A map visualization from researchers at the University of Texas at Dallas shows human migration patterns over the last 2,600 years. Drawing from the Google-owned Freebase information repository, researchers took 120,000 notable individuals and mapped their birth and death locations. The resulting visualization, which is somewhat biased toward North America and Europe, shows how the hotspots of human culture changed during the rise of the Roman empire, the Renaissance, and the modern era. It wasn’t until 1789, for example, that Paris overtook Rome as the western world’s cultural hub. The researchers hope their work can help historians identify migratory patterns that might have had an influence on historical events.
Mapping the World’s Changing Cultural Hubs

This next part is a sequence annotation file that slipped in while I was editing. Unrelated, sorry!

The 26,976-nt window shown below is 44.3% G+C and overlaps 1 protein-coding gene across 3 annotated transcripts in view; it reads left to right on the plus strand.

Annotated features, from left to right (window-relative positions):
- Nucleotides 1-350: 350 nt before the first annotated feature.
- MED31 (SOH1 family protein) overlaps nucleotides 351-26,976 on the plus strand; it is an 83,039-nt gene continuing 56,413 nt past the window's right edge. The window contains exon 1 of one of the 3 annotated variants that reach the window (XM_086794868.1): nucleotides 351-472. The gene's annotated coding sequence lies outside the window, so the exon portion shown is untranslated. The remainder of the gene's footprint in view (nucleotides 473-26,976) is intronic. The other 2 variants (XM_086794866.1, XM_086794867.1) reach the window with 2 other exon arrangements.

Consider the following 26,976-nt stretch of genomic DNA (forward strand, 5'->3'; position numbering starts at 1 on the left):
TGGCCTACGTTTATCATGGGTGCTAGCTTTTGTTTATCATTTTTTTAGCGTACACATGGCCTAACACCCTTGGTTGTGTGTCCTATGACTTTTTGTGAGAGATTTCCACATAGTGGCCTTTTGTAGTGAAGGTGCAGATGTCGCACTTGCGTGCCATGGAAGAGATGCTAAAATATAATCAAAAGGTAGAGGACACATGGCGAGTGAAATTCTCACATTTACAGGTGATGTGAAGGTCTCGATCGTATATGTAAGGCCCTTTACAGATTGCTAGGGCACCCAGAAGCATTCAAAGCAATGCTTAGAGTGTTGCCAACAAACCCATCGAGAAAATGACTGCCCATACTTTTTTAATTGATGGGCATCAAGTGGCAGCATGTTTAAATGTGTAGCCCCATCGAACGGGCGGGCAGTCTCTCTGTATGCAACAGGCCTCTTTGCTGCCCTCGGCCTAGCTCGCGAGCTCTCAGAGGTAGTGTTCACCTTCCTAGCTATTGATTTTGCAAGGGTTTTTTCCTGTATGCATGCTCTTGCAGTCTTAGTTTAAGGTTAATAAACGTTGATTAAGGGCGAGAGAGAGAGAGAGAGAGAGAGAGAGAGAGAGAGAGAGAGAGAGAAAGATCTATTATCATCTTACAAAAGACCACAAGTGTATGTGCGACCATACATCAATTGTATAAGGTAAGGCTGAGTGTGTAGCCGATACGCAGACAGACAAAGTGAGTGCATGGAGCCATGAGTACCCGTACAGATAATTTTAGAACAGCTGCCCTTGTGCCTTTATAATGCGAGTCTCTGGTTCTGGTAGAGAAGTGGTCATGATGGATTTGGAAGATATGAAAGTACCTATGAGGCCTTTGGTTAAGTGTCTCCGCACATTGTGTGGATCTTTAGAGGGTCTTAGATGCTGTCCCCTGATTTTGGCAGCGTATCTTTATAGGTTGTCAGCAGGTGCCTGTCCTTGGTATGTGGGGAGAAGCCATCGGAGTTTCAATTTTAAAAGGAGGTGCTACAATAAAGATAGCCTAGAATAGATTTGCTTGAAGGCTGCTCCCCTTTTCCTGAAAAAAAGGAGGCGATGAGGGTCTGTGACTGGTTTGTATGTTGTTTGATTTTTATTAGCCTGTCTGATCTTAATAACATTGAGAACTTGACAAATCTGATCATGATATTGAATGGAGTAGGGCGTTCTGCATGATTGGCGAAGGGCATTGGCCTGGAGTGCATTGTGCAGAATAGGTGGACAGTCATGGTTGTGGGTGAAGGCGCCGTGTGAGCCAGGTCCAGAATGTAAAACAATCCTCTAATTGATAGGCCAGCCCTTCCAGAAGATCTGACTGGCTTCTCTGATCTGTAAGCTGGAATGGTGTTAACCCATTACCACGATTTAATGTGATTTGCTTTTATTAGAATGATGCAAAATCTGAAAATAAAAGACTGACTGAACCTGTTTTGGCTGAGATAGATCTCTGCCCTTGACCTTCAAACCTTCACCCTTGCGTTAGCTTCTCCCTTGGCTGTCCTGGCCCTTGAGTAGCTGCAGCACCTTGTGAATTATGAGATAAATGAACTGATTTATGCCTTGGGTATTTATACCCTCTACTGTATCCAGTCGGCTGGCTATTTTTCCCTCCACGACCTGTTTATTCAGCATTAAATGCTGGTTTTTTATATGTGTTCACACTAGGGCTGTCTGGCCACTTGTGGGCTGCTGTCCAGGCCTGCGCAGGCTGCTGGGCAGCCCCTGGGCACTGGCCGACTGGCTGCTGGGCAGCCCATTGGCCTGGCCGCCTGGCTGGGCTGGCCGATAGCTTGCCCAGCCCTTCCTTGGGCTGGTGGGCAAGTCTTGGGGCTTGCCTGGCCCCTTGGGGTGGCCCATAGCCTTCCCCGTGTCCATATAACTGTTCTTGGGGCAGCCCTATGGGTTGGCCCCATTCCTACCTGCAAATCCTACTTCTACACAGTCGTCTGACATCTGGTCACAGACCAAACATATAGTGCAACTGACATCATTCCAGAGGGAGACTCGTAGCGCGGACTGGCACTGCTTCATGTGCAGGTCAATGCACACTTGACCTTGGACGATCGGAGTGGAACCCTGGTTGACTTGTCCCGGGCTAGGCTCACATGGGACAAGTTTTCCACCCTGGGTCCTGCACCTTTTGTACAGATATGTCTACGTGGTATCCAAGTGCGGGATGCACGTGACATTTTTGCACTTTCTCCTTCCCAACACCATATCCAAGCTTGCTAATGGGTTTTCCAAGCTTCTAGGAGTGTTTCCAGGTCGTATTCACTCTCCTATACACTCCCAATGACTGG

Travis Korte is a research analyst at the Center for Data Innovation specializing in data science applications and open data. He has a background in journalism, computer science and statistics. Prior to joining the Center for Data Innovation, he launched the Science vertical of The Huffington Post and served as its Associate Editor, covering a wide range of science and technology topics. He has worked on data science projects with HuffPost and other organizations. Before this, he graduated with highest honors from the University of California, Berkeley, having studied critical theory and completed coursework in computer science and economics. His research interests are in computational social science and using data to engage with complex social systems. You can follow him on Twitter @traviskorte.
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